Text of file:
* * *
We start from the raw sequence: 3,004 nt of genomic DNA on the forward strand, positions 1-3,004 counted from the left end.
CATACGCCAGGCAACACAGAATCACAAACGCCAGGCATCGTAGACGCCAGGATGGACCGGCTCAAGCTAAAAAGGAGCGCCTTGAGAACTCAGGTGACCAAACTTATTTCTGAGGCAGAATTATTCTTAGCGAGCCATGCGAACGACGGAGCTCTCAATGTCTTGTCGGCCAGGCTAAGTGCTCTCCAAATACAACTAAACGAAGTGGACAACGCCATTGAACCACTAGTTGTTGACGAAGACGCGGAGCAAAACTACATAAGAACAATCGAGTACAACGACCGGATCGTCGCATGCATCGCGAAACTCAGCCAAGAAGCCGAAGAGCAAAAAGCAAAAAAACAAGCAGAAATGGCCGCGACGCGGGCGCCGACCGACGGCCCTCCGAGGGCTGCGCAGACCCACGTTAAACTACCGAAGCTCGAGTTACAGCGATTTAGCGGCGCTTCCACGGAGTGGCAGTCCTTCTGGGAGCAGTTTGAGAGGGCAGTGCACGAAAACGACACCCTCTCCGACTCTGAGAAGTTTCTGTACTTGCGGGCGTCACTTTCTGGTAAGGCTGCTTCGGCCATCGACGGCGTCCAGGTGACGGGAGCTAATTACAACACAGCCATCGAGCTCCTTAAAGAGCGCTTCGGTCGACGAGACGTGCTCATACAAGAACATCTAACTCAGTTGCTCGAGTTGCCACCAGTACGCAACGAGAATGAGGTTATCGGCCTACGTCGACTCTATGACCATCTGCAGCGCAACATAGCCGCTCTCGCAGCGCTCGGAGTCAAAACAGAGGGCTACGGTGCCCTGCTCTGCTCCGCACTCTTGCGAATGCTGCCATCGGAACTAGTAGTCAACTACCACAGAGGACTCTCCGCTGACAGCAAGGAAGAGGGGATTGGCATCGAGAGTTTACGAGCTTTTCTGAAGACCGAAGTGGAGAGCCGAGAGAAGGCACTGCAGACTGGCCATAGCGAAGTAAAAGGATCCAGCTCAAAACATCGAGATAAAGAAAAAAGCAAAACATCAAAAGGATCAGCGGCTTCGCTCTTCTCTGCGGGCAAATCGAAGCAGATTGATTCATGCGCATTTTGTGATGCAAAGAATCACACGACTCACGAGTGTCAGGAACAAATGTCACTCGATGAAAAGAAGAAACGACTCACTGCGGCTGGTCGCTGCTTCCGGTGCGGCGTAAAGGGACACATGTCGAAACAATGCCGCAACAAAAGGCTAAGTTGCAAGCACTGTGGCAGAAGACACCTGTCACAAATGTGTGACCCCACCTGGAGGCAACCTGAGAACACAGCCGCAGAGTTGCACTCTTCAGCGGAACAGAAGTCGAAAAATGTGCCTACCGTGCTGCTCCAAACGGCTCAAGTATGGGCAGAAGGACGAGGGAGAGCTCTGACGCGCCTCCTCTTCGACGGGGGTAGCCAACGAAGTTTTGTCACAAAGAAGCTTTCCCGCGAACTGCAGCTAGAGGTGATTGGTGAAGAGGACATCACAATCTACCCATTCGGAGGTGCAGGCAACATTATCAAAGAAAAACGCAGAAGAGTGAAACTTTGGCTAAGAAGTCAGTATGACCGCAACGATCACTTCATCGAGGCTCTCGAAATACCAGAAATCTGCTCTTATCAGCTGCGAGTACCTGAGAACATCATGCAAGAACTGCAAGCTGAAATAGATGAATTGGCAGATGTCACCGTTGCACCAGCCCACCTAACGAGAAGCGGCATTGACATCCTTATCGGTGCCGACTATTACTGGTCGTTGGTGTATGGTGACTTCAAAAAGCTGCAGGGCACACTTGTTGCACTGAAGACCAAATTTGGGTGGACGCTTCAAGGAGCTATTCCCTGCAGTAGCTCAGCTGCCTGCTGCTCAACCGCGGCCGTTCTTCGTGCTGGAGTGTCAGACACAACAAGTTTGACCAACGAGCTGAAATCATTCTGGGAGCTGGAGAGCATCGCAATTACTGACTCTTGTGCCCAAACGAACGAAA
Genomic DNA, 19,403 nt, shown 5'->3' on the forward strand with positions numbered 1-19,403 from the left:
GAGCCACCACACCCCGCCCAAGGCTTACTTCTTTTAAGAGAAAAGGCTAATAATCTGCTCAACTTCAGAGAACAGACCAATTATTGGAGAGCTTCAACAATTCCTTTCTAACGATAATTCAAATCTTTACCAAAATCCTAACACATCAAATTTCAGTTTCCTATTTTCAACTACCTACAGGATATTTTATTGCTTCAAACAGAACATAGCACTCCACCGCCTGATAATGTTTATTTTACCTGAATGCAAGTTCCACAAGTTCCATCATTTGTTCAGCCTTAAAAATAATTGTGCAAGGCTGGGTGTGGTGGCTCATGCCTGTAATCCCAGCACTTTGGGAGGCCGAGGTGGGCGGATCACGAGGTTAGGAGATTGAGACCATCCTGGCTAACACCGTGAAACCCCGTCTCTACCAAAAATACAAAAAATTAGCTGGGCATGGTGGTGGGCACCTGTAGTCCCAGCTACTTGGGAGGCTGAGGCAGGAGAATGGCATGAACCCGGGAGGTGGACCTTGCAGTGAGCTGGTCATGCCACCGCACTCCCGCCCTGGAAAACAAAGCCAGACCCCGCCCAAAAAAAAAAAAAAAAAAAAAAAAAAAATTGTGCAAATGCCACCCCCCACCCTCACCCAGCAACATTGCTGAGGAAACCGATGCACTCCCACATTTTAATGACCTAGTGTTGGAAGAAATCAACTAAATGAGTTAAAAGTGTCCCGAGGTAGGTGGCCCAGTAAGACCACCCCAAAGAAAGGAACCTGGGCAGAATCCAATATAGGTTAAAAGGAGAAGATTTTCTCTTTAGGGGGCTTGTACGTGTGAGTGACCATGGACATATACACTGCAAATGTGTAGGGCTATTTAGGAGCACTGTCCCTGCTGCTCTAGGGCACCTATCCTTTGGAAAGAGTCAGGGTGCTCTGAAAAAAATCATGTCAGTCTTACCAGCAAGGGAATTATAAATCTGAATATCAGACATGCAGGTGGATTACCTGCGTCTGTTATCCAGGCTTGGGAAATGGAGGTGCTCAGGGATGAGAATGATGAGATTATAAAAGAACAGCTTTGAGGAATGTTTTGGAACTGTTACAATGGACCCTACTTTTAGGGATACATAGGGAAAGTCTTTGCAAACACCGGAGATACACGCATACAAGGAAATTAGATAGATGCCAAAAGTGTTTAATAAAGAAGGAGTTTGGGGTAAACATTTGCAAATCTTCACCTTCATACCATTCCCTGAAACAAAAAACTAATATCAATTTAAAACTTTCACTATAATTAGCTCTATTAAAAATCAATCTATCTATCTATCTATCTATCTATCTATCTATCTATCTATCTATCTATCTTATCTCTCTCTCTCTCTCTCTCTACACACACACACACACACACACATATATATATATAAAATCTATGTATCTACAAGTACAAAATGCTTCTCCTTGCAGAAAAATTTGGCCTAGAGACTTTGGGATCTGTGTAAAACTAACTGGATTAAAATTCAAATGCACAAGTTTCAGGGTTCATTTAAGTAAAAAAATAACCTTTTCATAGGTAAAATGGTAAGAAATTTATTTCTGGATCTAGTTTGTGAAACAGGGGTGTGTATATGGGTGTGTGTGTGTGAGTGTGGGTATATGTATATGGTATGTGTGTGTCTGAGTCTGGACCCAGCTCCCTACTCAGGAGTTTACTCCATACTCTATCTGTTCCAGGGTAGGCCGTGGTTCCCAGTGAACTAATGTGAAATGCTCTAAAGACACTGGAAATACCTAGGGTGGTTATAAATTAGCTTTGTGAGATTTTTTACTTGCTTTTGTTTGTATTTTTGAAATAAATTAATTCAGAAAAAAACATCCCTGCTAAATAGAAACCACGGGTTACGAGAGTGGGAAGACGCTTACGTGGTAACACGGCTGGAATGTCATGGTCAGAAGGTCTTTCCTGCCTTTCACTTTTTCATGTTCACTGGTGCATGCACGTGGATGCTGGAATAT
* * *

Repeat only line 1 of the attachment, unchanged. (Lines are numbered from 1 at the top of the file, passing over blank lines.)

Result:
We start from the raw sequence: 3,004 nt of genomic DNA on the forward strand, positions 1-3,004 counted from the left end.